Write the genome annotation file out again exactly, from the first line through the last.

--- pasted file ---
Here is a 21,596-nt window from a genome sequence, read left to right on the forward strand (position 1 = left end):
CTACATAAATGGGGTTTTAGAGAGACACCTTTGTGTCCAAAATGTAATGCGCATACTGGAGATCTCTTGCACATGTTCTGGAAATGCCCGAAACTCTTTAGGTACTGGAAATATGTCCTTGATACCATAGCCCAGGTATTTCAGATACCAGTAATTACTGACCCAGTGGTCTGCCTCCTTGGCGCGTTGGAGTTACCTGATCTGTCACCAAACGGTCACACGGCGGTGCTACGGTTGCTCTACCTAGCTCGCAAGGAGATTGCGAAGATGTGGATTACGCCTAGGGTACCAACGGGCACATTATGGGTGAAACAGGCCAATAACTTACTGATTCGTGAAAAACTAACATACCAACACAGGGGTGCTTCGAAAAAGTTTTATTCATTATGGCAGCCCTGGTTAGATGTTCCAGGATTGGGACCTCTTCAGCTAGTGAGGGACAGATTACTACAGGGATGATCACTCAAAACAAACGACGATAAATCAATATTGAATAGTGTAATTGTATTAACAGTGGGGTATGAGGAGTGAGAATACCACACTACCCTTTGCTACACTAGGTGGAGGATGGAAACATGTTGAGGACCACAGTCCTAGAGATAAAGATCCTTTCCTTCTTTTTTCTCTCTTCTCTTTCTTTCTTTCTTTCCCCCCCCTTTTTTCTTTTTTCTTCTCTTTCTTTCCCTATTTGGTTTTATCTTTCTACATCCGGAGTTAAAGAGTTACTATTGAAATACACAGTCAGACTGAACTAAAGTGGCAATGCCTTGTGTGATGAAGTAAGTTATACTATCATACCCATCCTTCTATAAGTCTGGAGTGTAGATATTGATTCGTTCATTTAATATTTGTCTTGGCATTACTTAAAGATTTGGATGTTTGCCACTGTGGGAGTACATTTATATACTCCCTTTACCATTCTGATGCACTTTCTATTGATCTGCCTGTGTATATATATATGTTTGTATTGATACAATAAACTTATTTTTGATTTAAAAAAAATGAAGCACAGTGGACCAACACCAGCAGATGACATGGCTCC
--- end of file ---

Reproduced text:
Here is a 21,596-nt window from a genome sequence, read left to right on the forward strand (position 1 = left end):
CTACATAAATGGGGTTTTAGAGAGACACCTTTGTGTCCAAAATGTAATGCGCATACTGGAGATCTCTTGCACATGTTCTGGAAATGCCCGAAACTCTTTAGGTACTGGAAATATGTCCTTGATACCATAGCCCAGGTATTTCAGATACCAGTAATTACTGACCCAGTGGTCTGCCTCCTTGGCGCGTTGGAGTTACCTGATCTGTCACCAAACGGTCACACGGCGGTGCTACGGTTGCTCTACCTAGCTCGCAAGGAGATTGCGAAGATGTGGATTACGCCTAGGGTACCAACGGGCACATTATGGGTGAAACAGGCCAATAACTTACTGATTCGTGAAAAACTAACATACCAACACAGGGGTGCTTCGAAAAAGTTTTATTCATTATGGCAGCCCTGGTTAGATGTTCCAGGATTGGGACCTCTTCAGCTAGTGAGGGACAGATTACTACAGGGATGATCACTCAAAACAAACGACGATAAATCAATATTGAATAGTGTAATTGTATTAACAGTGGGGTATGAGGAGTGAGAATACCACACTACCCTTTGCTACACTAGGTGGAGGATGGAAACATGTTGAGGACCACAGTCCTAGAGATAAAGATCCTTTCCTTCTTTTTTCTCTCTTCTCTTTCTTTCTTTCTTTCCCCCCCCTTTTTTCTTTTTTCTTCTCTTTCTTTCCCTATTTGGTTTTATCTTTCTACATCCGGAGTTAAAGAGTTACTATTGAAATACACAGTCAGACTGAACTAAAGTGGCAATGCCTTGTGTGATGAAGTAAGTTATACTATCATACCCATCCTTCTATAAGTCTGGAGTGTAGATATTGATTCGTTCATTTAATATTTGTCTTGGCATTACTTAAAGATTTGGATGTTTGCCACTGTGGGAGTACATTTATATACTCCCTTTACCATTCTGATGCACTTTCTATTGATCTGCCTGTGTATATATATATGTTTGTATTGATACAATAAACTTATTTTTGATTTAAAAAAAATGAAGCACAGTGGACCAACACCAGCAGATGACATGGCTCC